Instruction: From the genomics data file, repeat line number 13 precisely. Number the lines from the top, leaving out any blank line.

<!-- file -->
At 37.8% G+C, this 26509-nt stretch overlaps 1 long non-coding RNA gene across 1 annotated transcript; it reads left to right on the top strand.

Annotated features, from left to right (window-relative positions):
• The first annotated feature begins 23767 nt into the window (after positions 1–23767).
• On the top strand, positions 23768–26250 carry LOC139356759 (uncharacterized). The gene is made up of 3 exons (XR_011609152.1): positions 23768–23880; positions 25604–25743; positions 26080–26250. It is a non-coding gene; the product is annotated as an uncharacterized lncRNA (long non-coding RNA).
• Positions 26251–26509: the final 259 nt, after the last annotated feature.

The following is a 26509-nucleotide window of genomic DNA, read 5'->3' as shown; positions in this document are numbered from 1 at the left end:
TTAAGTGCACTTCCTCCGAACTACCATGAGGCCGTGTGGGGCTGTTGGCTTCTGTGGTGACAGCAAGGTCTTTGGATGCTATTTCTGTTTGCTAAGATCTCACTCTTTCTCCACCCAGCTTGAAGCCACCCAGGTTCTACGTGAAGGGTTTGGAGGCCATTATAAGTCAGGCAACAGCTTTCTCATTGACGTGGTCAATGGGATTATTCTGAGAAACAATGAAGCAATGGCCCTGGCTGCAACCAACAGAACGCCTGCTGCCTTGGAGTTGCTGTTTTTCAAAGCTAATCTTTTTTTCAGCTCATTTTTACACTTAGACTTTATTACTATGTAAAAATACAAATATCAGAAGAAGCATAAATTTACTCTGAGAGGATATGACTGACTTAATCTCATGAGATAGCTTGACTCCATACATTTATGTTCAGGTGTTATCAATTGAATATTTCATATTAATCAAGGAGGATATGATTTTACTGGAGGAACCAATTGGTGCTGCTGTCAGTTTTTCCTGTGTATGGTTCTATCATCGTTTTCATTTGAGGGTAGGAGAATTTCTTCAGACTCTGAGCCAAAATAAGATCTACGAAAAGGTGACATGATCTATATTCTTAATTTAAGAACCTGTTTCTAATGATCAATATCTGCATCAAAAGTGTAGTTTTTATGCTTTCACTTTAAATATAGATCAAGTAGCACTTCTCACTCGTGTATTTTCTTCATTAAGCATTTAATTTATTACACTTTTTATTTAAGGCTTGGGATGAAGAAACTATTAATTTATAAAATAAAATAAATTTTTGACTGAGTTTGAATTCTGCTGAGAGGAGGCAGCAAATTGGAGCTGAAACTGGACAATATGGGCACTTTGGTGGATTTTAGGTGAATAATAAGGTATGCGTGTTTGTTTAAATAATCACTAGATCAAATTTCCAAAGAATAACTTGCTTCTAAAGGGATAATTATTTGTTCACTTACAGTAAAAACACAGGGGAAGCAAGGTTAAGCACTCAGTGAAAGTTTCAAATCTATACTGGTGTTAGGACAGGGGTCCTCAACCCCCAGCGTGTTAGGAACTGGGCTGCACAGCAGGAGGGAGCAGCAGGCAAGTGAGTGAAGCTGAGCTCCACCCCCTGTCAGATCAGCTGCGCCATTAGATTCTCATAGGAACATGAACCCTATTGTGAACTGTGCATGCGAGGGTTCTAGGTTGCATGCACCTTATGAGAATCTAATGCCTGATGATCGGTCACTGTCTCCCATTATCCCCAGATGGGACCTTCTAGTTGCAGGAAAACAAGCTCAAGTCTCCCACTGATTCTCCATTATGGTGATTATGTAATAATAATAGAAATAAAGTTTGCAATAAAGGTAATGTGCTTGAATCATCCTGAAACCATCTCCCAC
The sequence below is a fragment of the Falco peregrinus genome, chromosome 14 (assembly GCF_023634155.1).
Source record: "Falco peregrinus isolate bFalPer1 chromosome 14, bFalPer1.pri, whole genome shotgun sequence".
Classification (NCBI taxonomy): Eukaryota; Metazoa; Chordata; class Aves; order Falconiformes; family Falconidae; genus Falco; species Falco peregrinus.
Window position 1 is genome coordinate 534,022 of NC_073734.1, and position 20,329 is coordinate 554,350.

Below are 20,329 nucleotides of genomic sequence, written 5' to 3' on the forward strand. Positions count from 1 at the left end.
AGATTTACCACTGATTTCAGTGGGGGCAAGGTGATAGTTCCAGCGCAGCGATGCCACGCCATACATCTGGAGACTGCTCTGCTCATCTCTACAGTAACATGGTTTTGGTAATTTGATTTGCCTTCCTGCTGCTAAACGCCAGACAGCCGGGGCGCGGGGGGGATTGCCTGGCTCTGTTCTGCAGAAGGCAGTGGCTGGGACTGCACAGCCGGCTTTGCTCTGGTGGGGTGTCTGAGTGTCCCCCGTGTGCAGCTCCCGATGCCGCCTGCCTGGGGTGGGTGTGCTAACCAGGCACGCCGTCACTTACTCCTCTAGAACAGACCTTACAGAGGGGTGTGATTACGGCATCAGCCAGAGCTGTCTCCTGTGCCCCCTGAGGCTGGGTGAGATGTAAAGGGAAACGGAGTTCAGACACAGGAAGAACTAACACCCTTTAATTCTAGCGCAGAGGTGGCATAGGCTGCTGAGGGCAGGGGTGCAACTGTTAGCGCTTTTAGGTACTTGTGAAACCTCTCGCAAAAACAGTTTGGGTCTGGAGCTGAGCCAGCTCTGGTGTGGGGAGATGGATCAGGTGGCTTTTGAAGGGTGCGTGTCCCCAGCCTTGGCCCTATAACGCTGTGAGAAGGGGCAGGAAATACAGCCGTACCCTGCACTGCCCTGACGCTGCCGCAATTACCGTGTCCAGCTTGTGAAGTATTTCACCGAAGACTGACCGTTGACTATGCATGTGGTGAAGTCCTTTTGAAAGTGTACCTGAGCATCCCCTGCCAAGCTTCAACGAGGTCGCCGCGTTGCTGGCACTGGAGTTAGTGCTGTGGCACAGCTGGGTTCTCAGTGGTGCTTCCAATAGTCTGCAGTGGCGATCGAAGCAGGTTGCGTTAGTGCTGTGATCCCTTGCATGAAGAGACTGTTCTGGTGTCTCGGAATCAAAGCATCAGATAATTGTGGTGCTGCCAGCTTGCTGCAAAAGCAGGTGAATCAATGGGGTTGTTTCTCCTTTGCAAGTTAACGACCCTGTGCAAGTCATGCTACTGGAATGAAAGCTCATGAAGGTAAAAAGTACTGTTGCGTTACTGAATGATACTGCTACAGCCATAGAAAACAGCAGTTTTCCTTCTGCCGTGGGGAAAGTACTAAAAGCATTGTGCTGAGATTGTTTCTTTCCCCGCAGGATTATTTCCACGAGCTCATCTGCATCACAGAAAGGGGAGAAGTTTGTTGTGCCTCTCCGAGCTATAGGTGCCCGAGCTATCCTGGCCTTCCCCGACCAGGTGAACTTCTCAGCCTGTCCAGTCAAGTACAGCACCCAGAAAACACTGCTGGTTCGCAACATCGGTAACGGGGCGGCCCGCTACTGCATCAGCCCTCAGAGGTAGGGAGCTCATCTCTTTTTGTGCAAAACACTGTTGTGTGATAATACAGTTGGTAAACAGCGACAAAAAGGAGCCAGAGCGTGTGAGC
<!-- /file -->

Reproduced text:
AGATTTACCACTGATTTCAGTGGGGGCAAGGTGATAGTTCCAGCGCAGCGATGCCACGCCATACATCTGGAGACTGCTCTGCTCATCTCTACAGTAACATGGTTTTGGTAATTTGATTTGCCTTCCTGCTGCTAAACGCCAGACAGCCGGGGCGCGGGGGGGATTGCCTGGCTCTGTTCTGCAGAAGGCAGTGGCTGGGACTGCACAGCCGGCTTTGCTCTGGTGGGGTGTCTGAGTGTCCCCCGTGTGCAGCTCCCGATGCCGCCTGCCTGGGGTGGGTGTGCTAACCAGGCACGCCGTCACTTACTCCTCTAGAACAGACCTTACAGAGGGGTGTGATTACGGCATCAGCCAGAGCTGTCTCCTGTGCCCCCTGAGGCTGGGTGAGATGTAAAGGGAAACGGAGTTCAGACACAGGAAGAACTAACACCCTTTAATTCTAGCGCAGAGGTGGCATAGGCTGCTGAGGGCAGGGGTGCAACTGTTAGCGCTTTTAGGTACTTGTGAAACCTCTCGCAAAAACAGTTTGGGTCTGGAGCTGAGCCAGCTCTGGTGTGGGGAGATGGATCAGGTGGCTTTTGAAGGGTGCGTGTCCCCAGCCTTGGCCCTATAACGCTGTGAGAAGGGGCAGGAAATACAGCCGTACCCTGCACTGCCCTGACGCTGCCGCAATTACCGTGTCCAGCTTGTGAAGTATTTCACCGAAGACTGACCGTTGACTATGCATGTGGTGAAGTCCTTTTGAAAGTGTACCTGAGCATCCCCTGCCAAGCTTCAACGAGGTCGCCGCGTTGCTGGCACTGGAGTTAGTGCTGTGGCACAGCTGGGTTCTCAGTGGTGCTTCCAATAGTCTGCAGTGGCGATCGAAGCAGGTTGCGTTAGTGCTGTGATCCCTTGCATGAAGAGACTGTTCTGGTGTCTCGGAATCAAAGCATCAGATAATTGTGGTGCTGCCAGCTTGCTGCAAAAGCAGGTGAATCAATGGGGTTGTTTCTCCTTTGCAAGTTAACGACCCTGTGCAAGTCATGCTACTGGAATGAAAGCTCATGAAGGTAAAAAGTACTGTTGCGTTACTGAATGATACTGCTACAGCCATAGAAAACAGCAGTTTTCCTTCTGCCGTGGGGAAAGTACTAAAAGCATTGTGCTGAGATTGTTTCTTTCCCCGCAGGATTATTTCCACGAGCTCATCTGCATCACAGAAAGGGGAGAAGTTTGTTGTGCCTCTCCGAGCTATAGGTGCCCGAGCTATCCTGGCCTTCCCCGACCAGGTGAACTTCTCAGCCTGTCCAGTCAAGTACAGCACCCAGAAAACACTGCTGGTTCGCAACATCGGTAACGGGGCGGCCCGCTACTGCATCAGCCCTCAGAGGTAGGGAGCTCATCTCTTTTTGTGCAAAACACTGTTGTGTGATAATACAGTTGGTAAACAGCGACAAAAAGGAGCCAGAGCGTGTGAGC